This section has a highly important place in the experiential learning cycle. While varying with the profile and age of your target group, and session time, the experience must be associated with the existing concepts in all cases.
Reflecting only the emotions and sharing limited inferences may leave the closing of the experiential learning cycle incomplete.
These conceptual inputs may be comprehensive theories, models, as well as conceptual information that the participants have and that may vary according to the target group and subject. For example, sharing information about theories of democracy in the debriefing of a democracy-themed experience with adults will deepen the conceptualization. In addition, in a hygiene-themed game activity applied with children, they might be asked questions for other information they know about health and diseases and again may be related to hygiene.
Conceptual information does not have to be shared after the game and the subsequent reflection. The recollection of a topic that the participants have already read, studied in class, or searched can also be evaluated in this section. For example, a book read before coming to the training program can be reminded in the debriefing phase of the game, and the conceptual information from it can be associated with the game and real life.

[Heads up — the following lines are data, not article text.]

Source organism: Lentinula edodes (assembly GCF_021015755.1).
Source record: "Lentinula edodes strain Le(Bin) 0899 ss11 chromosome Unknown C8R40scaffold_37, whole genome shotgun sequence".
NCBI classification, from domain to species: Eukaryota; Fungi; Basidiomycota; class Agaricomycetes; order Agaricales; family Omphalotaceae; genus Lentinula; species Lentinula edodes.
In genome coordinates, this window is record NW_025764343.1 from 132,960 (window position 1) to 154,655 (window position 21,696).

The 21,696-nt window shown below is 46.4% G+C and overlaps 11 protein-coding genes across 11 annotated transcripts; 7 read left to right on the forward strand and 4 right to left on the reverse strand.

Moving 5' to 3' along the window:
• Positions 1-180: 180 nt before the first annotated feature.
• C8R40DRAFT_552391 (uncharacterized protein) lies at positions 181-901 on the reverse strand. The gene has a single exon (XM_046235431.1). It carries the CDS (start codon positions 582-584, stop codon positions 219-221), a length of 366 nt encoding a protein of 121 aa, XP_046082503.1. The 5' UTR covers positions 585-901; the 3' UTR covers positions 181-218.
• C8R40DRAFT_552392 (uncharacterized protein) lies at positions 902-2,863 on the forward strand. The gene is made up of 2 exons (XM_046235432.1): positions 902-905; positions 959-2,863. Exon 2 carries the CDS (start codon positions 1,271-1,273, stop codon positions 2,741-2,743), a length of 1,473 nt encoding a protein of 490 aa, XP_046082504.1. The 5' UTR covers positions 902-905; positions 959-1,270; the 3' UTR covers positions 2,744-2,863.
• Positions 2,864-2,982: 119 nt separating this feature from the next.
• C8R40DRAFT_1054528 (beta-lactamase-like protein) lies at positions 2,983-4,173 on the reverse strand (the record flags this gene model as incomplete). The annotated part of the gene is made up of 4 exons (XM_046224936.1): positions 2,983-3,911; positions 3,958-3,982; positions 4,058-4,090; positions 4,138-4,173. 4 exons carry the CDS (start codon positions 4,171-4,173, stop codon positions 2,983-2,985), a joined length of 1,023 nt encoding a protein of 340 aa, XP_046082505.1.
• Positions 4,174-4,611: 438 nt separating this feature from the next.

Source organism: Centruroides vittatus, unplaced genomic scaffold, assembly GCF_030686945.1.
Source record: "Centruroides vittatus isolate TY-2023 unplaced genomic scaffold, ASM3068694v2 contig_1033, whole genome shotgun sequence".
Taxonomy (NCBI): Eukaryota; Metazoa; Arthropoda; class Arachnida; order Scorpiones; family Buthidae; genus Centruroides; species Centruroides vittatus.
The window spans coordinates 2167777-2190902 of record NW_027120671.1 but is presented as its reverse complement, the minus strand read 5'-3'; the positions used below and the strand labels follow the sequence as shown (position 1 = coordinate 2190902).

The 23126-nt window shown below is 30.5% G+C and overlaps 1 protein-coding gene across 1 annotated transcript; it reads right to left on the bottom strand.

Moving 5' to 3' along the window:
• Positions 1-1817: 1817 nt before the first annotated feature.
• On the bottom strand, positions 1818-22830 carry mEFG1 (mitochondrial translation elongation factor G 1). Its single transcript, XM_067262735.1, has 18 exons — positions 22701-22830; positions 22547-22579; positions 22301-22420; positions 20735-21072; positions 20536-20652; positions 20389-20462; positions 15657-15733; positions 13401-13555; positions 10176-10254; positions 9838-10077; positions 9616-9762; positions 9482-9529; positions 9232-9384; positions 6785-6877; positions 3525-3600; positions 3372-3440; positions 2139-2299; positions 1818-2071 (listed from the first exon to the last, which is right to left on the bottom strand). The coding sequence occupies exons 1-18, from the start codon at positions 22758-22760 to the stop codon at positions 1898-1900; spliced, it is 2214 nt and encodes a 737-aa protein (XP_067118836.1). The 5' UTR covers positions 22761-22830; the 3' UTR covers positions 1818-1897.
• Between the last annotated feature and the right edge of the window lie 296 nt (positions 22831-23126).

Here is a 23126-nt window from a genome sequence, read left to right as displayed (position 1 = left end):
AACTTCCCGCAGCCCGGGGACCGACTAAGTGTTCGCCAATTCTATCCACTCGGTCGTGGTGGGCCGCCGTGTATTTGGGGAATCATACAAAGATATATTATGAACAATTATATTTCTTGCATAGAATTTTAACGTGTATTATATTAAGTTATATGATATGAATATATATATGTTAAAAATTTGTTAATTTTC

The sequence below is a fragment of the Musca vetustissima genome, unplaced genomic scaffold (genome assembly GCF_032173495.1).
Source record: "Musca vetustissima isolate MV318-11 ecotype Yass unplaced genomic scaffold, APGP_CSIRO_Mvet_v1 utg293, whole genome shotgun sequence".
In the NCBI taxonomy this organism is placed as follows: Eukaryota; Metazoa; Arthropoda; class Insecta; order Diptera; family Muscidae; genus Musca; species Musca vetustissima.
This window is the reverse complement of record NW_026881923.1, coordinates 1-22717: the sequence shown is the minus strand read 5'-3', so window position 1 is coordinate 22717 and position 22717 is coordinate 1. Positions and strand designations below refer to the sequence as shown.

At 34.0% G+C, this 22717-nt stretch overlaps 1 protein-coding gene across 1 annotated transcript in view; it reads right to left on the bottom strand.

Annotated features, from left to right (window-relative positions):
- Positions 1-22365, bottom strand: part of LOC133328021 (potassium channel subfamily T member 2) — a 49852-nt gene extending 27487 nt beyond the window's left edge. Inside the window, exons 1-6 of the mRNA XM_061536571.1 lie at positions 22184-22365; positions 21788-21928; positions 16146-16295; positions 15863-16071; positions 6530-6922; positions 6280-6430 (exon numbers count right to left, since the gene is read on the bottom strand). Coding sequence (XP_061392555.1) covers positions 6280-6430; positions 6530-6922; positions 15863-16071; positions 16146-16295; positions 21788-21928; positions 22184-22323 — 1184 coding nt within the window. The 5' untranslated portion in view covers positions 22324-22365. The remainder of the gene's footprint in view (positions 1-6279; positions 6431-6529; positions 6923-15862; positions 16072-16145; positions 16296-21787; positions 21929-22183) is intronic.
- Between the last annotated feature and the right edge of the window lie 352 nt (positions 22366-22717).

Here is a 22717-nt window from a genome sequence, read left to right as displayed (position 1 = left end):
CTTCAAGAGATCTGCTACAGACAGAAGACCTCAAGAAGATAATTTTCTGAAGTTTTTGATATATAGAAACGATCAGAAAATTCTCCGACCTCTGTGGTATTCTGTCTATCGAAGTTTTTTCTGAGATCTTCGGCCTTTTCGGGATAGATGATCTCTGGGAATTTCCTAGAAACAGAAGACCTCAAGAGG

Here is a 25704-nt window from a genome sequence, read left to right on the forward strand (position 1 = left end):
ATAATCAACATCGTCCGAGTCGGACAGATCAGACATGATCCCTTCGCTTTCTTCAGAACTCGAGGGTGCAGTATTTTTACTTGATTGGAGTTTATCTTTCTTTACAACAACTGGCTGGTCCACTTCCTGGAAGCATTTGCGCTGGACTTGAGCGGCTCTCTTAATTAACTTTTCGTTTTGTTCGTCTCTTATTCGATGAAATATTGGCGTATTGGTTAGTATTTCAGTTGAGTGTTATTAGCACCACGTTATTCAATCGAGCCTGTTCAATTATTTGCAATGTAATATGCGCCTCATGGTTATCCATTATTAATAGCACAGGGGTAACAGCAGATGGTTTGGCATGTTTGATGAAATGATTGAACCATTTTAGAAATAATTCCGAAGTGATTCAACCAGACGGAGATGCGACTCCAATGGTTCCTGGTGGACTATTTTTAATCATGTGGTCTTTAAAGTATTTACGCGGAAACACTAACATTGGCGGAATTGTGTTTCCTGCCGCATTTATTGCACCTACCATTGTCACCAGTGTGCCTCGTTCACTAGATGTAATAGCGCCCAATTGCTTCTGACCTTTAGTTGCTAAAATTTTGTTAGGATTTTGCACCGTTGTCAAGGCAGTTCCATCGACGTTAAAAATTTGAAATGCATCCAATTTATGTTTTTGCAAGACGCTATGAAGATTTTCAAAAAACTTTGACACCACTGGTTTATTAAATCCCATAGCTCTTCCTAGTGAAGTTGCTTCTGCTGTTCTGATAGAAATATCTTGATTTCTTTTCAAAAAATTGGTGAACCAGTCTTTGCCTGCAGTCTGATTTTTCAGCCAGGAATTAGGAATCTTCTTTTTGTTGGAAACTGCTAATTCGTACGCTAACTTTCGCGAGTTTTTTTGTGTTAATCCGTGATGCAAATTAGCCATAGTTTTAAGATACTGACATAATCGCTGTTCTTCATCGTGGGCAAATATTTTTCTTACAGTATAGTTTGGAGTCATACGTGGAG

We can not say that every trainer who practices experiential learning must have the expertise to convey conceptual information at the same time, however, in an experiential learning-based program, there must be a section in which conceptual information is searched/shared.